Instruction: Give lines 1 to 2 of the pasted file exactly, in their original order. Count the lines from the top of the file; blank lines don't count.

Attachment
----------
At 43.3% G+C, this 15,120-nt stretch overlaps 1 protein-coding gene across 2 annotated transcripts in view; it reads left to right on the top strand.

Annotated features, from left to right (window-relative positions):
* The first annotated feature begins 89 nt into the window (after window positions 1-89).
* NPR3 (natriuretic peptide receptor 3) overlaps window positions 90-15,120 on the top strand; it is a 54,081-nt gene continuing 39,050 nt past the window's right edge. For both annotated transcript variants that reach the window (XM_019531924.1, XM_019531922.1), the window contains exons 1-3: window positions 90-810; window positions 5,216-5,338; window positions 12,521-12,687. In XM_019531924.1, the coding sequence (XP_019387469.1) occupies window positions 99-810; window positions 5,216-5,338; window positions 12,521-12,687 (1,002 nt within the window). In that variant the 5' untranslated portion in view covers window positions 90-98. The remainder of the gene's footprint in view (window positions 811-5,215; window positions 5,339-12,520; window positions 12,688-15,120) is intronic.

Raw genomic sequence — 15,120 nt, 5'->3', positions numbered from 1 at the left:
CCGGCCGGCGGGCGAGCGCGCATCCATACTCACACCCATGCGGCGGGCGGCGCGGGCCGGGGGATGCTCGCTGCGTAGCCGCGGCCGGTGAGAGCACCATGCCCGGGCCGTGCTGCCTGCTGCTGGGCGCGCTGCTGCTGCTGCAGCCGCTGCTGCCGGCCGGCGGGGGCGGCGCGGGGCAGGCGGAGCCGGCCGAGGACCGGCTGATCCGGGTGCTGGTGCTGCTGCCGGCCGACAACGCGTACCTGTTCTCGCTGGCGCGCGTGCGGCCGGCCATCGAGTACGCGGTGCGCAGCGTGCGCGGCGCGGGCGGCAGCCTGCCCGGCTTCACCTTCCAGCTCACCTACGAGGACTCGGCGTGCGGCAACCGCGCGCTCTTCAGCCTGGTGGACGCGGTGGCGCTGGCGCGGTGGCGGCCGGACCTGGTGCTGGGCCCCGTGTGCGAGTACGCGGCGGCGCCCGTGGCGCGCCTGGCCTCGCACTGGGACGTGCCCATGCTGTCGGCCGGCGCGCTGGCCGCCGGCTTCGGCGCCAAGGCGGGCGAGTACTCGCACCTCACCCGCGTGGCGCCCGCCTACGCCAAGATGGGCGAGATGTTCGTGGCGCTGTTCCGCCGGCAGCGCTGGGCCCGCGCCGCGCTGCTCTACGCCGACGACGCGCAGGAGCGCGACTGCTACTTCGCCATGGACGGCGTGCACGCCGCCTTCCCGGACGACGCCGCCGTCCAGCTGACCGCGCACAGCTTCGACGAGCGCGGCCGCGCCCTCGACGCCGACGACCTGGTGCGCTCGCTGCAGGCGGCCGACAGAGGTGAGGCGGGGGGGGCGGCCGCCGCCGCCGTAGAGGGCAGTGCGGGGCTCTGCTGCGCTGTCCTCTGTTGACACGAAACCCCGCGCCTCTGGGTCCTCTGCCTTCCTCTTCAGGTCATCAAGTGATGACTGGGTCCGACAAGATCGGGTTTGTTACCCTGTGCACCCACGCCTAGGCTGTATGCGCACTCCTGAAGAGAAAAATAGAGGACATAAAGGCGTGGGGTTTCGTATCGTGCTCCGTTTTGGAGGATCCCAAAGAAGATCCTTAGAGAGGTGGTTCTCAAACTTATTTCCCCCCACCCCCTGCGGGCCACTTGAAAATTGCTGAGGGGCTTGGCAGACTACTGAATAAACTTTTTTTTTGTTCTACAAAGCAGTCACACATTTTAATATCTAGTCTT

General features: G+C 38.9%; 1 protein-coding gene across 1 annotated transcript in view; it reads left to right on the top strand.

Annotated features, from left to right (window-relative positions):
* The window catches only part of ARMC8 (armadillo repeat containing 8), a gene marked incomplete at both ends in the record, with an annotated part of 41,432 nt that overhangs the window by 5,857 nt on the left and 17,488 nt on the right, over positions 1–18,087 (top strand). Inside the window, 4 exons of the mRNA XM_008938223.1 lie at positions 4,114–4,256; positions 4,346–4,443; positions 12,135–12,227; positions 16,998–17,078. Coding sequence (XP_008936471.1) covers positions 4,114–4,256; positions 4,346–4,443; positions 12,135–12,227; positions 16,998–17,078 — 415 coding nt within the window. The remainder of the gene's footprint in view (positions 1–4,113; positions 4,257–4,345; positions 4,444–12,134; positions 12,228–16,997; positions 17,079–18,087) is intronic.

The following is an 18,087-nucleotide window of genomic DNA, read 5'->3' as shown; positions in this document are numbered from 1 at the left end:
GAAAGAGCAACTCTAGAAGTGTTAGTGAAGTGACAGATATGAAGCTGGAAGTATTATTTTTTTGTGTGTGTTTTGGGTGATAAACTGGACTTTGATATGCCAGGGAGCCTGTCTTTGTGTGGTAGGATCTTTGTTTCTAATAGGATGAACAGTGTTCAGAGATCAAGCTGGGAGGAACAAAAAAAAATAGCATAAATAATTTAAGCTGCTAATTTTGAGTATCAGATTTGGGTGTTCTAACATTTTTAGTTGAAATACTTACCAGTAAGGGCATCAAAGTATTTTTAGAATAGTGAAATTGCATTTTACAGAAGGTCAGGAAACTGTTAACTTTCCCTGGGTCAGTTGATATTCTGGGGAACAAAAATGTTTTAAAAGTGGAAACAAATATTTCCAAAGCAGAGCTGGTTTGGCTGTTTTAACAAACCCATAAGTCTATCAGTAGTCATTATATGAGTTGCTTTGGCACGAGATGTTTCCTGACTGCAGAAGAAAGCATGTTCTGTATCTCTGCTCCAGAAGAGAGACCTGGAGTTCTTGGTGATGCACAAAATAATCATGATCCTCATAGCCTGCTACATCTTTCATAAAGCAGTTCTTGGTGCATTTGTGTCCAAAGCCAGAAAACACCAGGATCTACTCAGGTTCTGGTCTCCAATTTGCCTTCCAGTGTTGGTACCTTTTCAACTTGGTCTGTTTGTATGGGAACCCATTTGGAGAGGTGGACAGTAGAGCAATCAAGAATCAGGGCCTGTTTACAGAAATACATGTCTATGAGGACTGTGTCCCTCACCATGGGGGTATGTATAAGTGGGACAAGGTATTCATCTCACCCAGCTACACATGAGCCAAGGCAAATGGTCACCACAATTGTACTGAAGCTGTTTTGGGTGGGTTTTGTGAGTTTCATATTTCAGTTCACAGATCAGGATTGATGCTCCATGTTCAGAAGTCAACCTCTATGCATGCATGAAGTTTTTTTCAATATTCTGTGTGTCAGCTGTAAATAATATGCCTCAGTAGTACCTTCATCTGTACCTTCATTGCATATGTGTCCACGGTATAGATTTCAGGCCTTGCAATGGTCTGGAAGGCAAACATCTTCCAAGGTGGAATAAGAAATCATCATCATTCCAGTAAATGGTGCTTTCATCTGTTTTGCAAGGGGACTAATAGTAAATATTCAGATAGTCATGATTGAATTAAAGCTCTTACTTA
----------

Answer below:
At 43.3% G+C, this 15,120-nt stretch overlaps 1 protein-coding gene across 2 annotated transcripts in view; it reads left to right on the top strand.

Annotated features, from left to right (window-relative positions):